Air Pictorial 1957-02
Photos by request
BOEING PB-1 (34106) of U.S.N., N.A.M.C., Philadelphia. Note scale model F8F Bearcat under belly.
BOEING PB-1G (77254) of U.S. Coast Guard - for rescue-reconnaissance.
BOEING XC-108 (41-2953) photographed 29th November 1943. On nose is "Bataan". Note rear windows. One only V.I.P. (B-17E) rework.
BOEING B-17 E.T.B. Several B-17 Flying Fortress bombers of World War II fame have been converted as experimental engine test-beds. Development flying trials (with nose-mounted jet engines) have included the Allison T38 and T56, the Pratt & Whitney T34 and the Wright T35 turboprops as well as the Wright J65 turbojet. The accompanying remarkable air-to-air close-up of the Boeing Model 299Z (N5111N) with all four piston props feathered and flying solely on the Pratt & Whitney T34 turboprop was taken in autumn 1950 by Harold G. Martin.
BOEING PB-1 (34106) of U.S.N., N.A.M.C., Philadelphia. Note scale model F8F Bearcat under belly.
The unique VC-97B (O-45:9596), the tenth built: recently assigned to H.Q.S.A.C.8th Air Force, as a flying command post - complete with teletype, sleeping accommodation and filing cabinets. This VC-97B is the U.S.A.F.'s only Stratocruiser - note commercial-type portholes.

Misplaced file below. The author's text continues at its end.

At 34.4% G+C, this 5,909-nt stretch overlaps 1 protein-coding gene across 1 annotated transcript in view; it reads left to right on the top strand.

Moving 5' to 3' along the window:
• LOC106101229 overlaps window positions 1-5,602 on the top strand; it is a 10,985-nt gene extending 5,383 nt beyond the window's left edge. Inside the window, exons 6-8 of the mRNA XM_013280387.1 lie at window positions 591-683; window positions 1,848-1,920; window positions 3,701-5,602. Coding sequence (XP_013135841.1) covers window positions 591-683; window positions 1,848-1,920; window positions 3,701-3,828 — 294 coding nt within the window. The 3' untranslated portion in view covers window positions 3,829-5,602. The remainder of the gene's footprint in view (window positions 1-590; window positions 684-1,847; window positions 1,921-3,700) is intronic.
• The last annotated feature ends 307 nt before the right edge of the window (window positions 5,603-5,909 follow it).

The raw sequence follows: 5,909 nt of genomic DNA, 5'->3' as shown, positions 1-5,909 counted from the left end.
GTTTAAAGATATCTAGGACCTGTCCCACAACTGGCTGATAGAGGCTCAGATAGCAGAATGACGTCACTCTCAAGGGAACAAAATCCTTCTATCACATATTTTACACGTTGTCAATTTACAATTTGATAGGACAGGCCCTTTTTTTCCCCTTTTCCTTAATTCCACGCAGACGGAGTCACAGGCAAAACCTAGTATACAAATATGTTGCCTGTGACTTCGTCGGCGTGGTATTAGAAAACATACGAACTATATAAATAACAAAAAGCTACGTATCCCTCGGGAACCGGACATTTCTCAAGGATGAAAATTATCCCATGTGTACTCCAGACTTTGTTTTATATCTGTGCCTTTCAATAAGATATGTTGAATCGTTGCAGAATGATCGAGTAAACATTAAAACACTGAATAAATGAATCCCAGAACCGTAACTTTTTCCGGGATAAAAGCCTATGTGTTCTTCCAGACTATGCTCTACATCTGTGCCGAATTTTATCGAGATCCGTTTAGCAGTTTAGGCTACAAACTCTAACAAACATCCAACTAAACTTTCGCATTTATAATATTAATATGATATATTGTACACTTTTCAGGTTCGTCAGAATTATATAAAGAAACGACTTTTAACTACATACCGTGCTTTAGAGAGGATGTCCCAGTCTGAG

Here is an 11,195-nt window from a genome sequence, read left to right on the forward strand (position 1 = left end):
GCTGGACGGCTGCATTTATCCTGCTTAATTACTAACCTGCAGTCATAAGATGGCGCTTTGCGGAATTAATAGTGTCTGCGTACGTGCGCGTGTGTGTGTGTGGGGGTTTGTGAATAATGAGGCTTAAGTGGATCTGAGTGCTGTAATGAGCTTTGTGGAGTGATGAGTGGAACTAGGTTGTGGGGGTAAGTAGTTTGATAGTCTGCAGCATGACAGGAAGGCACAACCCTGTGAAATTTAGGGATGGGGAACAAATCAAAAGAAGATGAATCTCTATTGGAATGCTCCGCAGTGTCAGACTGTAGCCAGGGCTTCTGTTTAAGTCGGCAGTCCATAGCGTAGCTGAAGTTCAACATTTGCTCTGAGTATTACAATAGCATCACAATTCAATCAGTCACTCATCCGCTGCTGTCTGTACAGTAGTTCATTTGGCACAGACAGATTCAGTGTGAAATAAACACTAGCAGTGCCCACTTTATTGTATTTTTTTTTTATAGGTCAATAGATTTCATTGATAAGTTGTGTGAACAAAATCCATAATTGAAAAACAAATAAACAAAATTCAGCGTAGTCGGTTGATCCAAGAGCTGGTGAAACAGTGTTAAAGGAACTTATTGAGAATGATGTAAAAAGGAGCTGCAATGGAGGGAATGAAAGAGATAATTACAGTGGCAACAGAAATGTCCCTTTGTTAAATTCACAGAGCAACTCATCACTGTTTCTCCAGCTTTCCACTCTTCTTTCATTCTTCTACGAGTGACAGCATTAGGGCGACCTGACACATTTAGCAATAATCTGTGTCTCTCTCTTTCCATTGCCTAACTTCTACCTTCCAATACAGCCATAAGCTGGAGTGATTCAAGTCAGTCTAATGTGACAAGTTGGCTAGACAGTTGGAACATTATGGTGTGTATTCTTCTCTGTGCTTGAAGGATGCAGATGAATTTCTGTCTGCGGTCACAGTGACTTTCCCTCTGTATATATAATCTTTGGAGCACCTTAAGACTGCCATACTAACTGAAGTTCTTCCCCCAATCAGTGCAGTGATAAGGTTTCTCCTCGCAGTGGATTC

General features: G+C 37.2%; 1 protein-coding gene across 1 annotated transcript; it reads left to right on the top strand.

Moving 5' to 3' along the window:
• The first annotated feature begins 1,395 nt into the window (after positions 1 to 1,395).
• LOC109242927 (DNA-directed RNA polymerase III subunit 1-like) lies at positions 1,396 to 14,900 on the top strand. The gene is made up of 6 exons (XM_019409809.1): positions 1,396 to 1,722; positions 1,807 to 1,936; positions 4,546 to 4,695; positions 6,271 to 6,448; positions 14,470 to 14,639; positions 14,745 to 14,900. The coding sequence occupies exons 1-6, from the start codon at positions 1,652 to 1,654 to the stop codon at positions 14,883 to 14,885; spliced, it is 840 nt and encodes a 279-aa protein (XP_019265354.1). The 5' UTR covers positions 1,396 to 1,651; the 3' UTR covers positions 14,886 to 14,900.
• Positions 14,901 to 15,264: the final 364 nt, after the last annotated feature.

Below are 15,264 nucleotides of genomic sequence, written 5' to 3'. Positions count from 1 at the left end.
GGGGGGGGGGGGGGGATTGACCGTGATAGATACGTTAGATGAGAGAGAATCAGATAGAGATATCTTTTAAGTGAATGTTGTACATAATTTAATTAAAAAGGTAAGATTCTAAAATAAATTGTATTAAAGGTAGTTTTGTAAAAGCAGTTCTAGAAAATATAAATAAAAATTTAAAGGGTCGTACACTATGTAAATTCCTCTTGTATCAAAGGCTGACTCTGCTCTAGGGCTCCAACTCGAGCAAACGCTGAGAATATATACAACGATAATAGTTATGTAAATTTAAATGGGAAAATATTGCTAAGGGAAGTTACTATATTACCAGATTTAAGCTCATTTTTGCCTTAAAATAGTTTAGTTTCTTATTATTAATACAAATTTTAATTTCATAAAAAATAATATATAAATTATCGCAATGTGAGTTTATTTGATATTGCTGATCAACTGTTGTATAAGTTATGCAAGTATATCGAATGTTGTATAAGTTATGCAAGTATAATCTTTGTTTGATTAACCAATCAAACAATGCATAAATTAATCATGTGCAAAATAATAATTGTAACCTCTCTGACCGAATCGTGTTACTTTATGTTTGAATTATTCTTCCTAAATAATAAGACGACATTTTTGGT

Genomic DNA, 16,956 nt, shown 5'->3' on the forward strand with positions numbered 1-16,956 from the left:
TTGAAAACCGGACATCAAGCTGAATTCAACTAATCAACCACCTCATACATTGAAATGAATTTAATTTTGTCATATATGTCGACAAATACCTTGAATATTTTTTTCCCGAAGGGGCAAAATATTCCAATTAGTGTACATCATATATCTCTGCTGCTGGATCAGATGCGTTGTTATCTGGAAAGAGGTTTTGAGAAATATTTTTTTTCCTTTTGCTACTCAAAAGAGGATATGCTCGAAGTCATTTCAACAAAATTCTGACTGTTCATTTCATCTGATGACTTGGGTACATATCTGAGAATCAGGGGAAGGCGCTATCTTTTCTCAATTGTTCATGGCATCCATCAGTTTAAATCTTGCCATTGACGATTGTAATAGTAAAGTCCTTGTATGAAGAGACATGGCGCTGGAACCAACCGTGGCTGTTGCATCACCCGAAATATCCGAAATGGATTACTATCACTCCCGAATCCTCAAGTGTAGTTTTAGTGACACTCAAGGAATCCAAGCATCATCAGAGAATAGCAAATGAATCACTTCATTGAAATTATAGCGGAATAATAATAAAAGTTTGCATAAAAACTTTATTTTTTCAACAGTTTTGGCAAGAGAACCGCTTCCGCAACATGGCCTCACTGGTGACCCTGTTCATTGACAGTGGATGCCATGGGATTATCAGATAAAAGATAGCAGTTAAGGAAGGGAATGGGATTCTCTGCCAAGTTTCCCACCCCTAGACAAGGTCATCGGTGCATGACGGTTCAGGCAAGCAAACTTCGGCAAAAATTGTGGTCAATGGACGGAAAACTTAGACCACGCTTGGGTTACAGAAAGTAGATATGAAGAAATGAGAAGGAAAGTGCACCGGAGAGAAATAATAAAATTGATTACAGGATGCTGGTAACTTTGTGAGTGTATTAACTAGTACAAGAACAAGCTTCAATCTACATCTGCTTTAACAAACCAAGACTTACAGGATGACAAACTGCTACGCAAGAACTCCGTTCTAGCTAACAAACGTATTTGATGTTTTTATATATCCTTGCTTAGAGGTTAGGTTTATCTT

500 APART! Last of the Renton-built C-97s, No. 888, a KC-97G Stratofreighter (53-3816) joined the 98th Air Refuelling Squadron, Lincoln A.F.B., Neb., late last year.
Для снижения риска капотирования на Boeing ЕА перед основными колесами шасси установили дополнительное третье колесо.
BOEING "EA" of 1917 was the first Boeing design to be ordered by the U.S. services. The contract for two of these side-by-side trainers (90-h.p. Curtiss OXX-3) was placed by the U.S. Army Signal Corps on 10th April 1917, just four days before the U.S.A. entered World War I. The Boeing "EA" was designed by Mr. T. Wong, later (1930s) head of the Chinese Central Aviation Manufacturing Co. Note the extended upper mainplane shape - of 43 ft. 10 in. span.
10 апреля: совершил полет Boeing DH-4M с американским двигателем Liberty, ставший лицензионным вариантом известного британского самолета.
BOEING-DE HAVILLAND D.H.4M. In the lean years immediately after the First World War contracts for new military types were sparse and most companies had to be content with re-working wartime types - the de Havilland D.H.4 was a typical example. Some 1,538 D.H.4s were modernised by no fewer than ten different U.S. firms from 1919 to 1923. Boeing received two separate contracts successively, for fifty-three D.H.4Ms and ninety-seven D.H.4M-1s.